UNESCO releases report on damage done to Babylon

On the 15th of January, 2005, the world woke to the BBC News headlines:

bbc

These were harsh words to swallow in a heavily critiqued and already unpopular war.  The United States was faced with rampant criticism not only from the fledgling Iraqi government, but from the global community.  As an investigation was launched to examine the extent of the damage, specific details soon came to light.

The initial 2,000 US troops and contractors, notably from KBR — then a Halliburton subsidiary – who were deployed in Baghdad set up camp amidst the ruins of old temples, including the site of the Hanging Gardens of Babylon, one of the Seven Wonders of the World.   2,500 year old brick pavement was crushed by heavy military vehicles moving about and a helicopter pad was constructed on top of the site using compacted gravel and in some cases chemical treatment. The vibrations from helicopters using this same landing pad led to the roof of one of the buildings to collapse.

To top it all off, reports indicated that soldiers also filled their sandbags with archaeological artifacts, just because they were lying around and easy to pick up.

On Thursday, experts from UNESCO published the specifics from their survey in a report.

“There has indeed been a considerable amount of damage,” said archaeologist John Curtis of the British Museum, who inspected the site just after U.S. troops handed it back to Iraqi authorities in late 2004.

He said nine of the dragon carvings from Babylon’s landmark, 2,600-year-old Ishtar Gate, appeared to have been vandalized by looters while the site was under U.S. military control.

U.S. authorities have said the looting would have been worse had its troops not been there.

UNESCO officials stressed that the damage didn’t begin with the U.S. military or fully end after it left. Many of Babylon’s most famous artifacts were ripped off walls by European archaeologists during the 19th century and remain on display at the Louvre and Pergamon Museums in Paris and Berlin.

Iraqi dictator Saddam Hussein also restored or distorted some of the ruins so badly that it prevented UNESCO from listing Babylon as a World Heritage site in the past, UNESCO officials said.

Looting and black-market trading has continued on a large scale since the site was handed back to Iraqis, they added.

The scale of the damage means it is too early to assess how much money will be needed to restore and fully protect the site, said Curtis and the other experts who prepared the UNESCO report, which caps five years of investigation and multiple findings by Iraqi and international academics.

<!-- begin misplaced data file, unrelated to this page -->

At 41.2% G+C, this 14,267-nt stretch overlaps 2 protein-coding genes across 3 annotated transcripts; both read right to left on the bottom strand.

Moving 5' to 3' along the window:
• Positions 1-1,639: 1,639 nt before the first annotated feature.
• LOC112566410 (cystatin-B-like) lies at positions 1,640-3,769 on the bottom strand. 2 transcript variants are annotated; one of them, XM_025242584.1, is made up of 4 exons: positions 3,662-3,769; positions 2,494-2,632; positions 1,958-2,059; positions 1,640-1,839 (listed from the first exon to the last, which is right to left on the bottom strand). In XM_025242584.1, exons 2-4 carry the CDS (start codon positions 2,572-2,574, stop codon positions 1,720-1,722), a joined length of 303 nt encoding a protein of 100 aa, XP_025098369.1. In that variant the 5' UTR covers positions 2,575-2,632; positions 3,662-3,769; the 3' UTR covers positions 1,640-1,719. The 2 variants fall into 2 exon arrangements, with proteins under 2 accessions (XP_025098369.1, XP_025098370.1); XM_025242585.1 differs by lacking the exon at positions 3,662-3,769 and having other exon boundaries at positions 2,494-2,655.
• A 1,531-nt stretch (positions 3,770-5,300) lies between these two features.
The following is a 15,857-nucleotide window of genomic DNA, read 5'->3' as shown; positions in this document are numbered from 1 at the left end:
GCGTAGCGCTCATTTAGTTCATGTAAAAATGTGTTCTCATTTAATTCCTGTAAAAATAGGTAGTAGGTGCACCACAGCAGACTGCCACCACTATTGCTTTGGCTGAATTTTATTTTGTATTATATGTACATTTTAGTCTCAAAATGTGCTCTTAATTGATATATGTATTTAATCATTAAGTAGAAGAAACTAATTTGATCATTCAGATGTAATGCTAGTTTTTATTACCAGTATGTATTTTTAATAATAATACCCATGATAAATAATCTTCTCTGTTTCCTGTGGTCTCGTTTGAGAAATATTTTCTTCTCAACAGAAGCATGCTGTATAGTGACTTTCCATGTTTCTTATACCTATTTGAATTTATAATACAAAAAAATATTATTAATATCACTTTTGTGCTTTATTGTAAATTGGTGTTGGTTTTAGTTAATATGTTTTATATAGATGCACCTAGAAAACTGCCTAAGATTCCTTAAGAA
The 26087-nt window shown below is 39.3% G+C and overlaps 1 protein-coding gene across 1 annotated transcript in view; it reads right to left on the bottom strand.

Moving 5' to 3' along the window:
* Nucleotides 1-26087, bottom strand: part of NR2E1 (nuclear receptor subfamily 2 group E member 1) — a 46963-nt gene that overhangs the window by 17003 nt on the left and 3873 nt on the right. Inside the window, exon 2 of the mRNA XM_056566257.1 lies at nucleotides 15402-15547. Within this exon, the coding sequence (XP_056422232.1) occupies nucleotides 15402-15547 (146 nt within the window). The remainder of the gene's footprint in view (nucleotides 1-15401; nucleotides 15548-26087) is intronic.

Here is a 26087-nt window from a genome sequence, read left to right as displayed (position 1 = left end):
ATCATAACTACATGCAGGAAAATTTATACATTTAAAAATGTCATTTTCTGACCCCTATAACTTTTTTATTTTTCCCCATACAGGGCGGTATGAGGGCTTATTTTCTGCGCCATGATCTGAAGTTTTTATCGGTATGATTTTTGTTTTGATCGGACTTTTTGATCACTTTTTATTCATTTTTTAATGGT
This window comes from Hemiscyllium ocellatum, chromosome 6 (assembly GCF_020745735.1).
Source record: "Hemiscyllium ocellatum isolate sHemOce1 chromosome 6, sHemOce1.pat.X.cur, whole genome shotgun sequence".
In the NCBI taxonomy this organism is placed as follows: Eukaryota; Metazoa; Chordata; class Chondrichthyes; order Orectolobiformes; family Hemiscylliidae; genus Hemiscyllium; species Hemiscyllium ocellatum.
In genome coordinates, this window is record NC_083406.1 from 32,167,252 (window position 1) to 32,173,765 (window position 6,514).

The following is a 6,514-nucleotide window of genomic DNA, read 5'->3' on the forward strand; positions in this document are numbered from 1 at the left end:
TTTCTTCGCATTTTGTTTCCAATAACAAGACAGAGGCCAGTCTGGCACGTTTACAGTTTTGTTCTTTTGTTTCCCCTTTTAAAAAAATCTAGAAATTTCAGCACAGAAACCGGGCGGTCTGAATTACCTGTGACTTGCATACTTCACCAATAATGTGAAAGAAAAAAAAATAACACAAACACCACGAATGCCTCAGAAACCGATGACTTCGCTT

“I’m happy to say we didn’t actually find any sign of malicious damage,” done after the departure of the U.S.-led coalition troops in 2004, Curtis told reporters.

There are, however, concerns that local Iraqi authorities are arguing with the country’s Culture Ministry over control of the area, UNESCO said, and questions remain about a section of the site that was recently leveled to create a picnic zone.

The Iraqi ambassador to UNESCO said authorities were worried by all these problems and would try to solve them.

“(But) the priority of the government was, and still is, the security of people on the ground,” said ambassador Muhy al-Khateeb.

It is not UNESCO’s role to ascribe responsibilities for the damage, said Francoise Riviere, the agency’s undersecretary general for culture. Damaging cultural artifacts is forbidden under the 1954 additional protocol to The Hague War Conventions, but the text has been largely ignored during conflicts around the world. (Read it here.)

Riviere said in Babylon’s case, any possible financial settlement would be “left to the appreciation of the parties to the conflict.”

The U.N. cultural body is leading efforts to reinforce the Hague rules “so that what happened to Babylon can’t ever happen again,” Riviere said.

UNESCO could coordinate funds and reconstruction efforts, Riviere said, hoping to improve Babylon’s protection by making it a World Heritage site “possibly within two years.”

From the Associated Press

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